This post is part of our series of Research Roundups — a list of recently published studies on humanism in medicine. If you would like to be notified each time a Research Roundup is published, send an email to firstname.lastname@example.org with the subject line “Subscribe RR”.
Publications from Gold Foundation-Affiliated Authors
Connecting patients and clinicians: The anticipated effects of Open Notes on patient safety and quality of care
Bell SK, Folcarelli PH, Anselmo MK, Crotty BH, Flier LA, Walker J. Jt Comm J Qual Patient Saf. 2015 Aug;41(8):378-84.
Sigall Bell is a 2011 Gold Professor.
The OpenNotes movement began in 2010 allowing patients and families to access notes from their doctor visits. There are now 5 million patients in the OpenNotes movement. Here, authors provide answers to three common questions: How do patients and providers view the potential effects of open notes on patient safety and quality of care? How do physicians anticipate reacting to mistakes that patients find in the notes? What are the potential implications of shared visit notes for institutional disclosure, education, and patient engagement programs?
‘Speaking up’ about patient safety concerns and unprofessional behaviour among residents: Validation of two scales
Martinez W, Etchegaray JM, Thomas EJ, Hickson GB, Lehmann LS, Schleyer AM, Best JA, Shelburne JT, May NB, Bell SK. BMJ Qual Saf. 2015 Jul 21. [Epub ahead of print]
Sigall Bell is a 2011 Gold Professor; this publication arose out of her Gold-sponsored work.
Researchers created and tested two new survey scales to measure the extent to which the clinical environment supports speaking up about (a) patient safety concerns (SUC-Safe) and (b) unprofessional behavior (SUC-Prof). After testing with residents from six large US academic medical centres they found that both scales had good internal consistency (Cronbach’s α>0.70) and were unique from validated safety and teamwork climate measures (r<0.85 for all correlations), a measure of discriminant validity.
The impact of clinical empathy on patients and clinicians: Understanding empathy’s side effects
Reiss, H. AJOB Neuroscience. 2015: 6(3).
Helen Riess is a 2013 Mapping the Landscape grantee.
The benefits of clinical empathy for patients include improved patient satisfaction and adherence to treatment, more accurate diagnosis and fewer medical errors. Some research shows that empathy is beneficial to clinicians as well, but studies also show that empathy declines during training and beyond. Dr. Riess reviews what is known about the effects of empathy of both patients and clinicians.
The evolution of an elective in health disparities and advocacy: Description of instructional strategies and program evaluation
Gonzalez CM, Fox AD, Marantz PR. Acad Med. 2015 Jul 24. [Epub ahead of print]
Cristina Gonzalez is a 2014 Gold Humanism Scholar.
Researchers evaluated a 13-session health disparities elective offered first-year medical students that covers three main content areas: background, provider contributions to health disparities, and systemic contributions to health disparities (i.e., social determinants of health). Researchers found that participants’ scores for knowledge, attitudes, and self-reported confidence improved after the course.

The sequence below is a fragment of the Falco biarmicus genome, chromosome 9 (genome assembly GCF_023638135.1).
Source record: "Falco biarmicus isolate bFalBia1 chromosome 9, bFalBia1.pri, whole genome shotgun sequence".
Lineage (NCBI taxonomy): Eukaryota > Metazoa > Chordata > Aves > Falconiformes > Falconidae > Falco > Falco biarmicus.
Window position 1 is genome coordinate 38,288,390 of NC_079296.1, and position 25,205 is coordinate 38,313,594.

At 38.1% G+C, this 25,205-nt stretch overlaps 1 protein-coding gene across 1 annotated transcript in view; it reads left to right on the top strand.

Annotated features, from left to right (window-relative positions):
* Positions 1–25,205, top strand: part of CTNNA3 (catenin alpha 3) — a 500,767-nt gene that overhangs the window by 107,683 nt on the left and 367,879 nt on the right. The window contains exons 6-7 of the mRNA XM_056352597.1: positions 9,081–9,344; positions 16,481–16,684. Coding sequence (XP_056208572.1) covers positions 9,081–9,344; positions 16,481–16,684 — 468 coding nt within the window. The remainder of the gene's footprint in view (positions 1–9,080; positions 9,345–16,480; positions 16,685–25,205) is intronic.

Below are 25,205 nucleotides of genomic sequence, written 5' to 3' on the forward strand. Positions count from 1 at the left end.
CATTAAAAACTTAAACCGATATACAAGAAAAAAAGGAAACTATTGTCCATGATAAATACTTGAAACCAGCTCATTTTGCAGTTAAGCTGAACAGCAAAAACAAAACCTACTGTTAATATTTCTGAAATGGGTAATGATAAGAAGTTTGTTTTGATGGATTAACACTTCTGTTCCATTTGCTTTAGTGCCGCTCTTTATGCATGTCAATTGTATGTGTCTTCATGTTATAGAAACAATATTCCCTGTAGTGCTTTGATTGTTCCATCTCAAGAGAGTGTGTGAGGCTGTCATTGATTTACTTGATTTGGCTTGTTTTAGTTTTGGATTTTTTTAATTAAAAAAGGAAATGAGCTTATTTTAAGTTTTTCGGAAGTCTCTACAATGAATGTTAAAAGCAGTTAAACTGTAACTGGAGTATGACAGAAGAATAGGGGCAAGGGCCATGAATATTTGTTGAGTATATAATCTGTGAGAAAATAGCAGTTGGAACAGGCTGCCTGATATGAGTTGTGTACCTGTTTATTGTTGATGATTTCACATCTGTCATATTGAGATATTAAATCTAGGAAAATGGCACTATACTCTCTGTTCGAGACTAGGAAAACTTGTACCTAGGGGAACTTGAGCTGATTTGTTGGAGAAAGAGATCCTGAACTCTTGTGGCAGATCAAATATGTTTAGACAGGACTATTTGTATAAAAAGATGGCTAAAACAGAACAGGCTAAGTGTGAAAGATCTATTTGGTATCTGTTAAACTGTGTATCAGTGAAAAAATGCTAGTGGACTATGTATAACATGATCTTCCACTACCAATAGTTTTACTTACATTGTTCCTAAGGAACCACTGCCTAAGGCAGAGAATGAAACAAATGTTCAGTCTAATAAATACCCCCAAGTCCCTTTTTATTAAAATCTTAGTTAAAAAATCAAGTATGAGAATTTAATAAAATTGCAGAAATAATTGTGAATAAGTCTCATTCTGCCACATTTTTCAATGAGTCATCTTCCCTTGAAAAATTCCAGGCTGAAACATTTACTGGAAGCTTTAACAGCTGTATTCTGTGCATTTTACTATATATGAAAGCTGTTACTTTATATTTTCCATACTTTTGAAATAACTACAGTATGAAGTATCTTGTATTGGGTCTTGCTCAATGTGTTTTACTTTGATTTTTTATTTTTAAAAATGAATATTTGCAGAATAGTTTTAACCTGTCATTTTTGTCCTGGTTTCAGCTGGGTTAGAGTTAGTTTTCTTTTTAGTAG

The importance of productive patient-professional interaction for the well-being of chronically ill patients
Cramm JM, Nieboer AP. Qual Life Res. 2015 Apr;24(4):897-903. [Epub ahead of print]
Over 1,700 chronically ill patients were surveyed at two separate times about their interactions with medical professionals. Patients perceived a higher degree of productive interaction with general practitioners compared to other professionals. More productive patient-professional interactions were related to better well-being at the later date, assuming that all other factors in the model remained constant.
Technology versus humanism: How patients perceive the use of electronic health records in physicians’ offices-a qualitative study
Mwachofi AK, Khaliq AA, Carrillo ER, Winfree W. Health Commun. 2015 Aug 25:1-8. [Epub ahead of print]
Researchers gathered qualitative information from patients about their experiences and perceptions regarding the effects of EHRs on healthcare quality in physicians’ offices. Patients reported improvements on the technical side of care but no change on the human side. Their concerns included confidentiality and security of records, and the possibility of governmental agencies or insurance companies having access.
Predictors of compassion fatigue and compassion satisfaction in acute care nurses
Kelly L, Runge J, Spencer C. J Nurs Scholarsh. 2015 Aug 19. [Epub ahead of print]
491 direct care nurses completed a survey measuring their professional quality of life (burnout, secondary traumatic stress, and compassion satisfaction). Researchers found that when nurses have their work meaningfully recognized it may increase compassion satisfaction, positively impact retention, and elevate job satisfaction.
Measurement of physician-patient communication–A systematic review
Zill JM, Christalle E, Müller E, Härter M, Dirmaier J, Scholl I. PLoS One. 2014 Dec 22;9(12):e112637.
Researchers aimed to provide an overview of measures of physician-patient communication and to evaluate the methodological quality of the identified measures. 20 measures of physician-patient communication were examined, however the methodologic quality of these measures was mostly fair or poor.
This post was written by Brandy King, Head of Information Services at The Arnold P. Gold Foundation Research Institute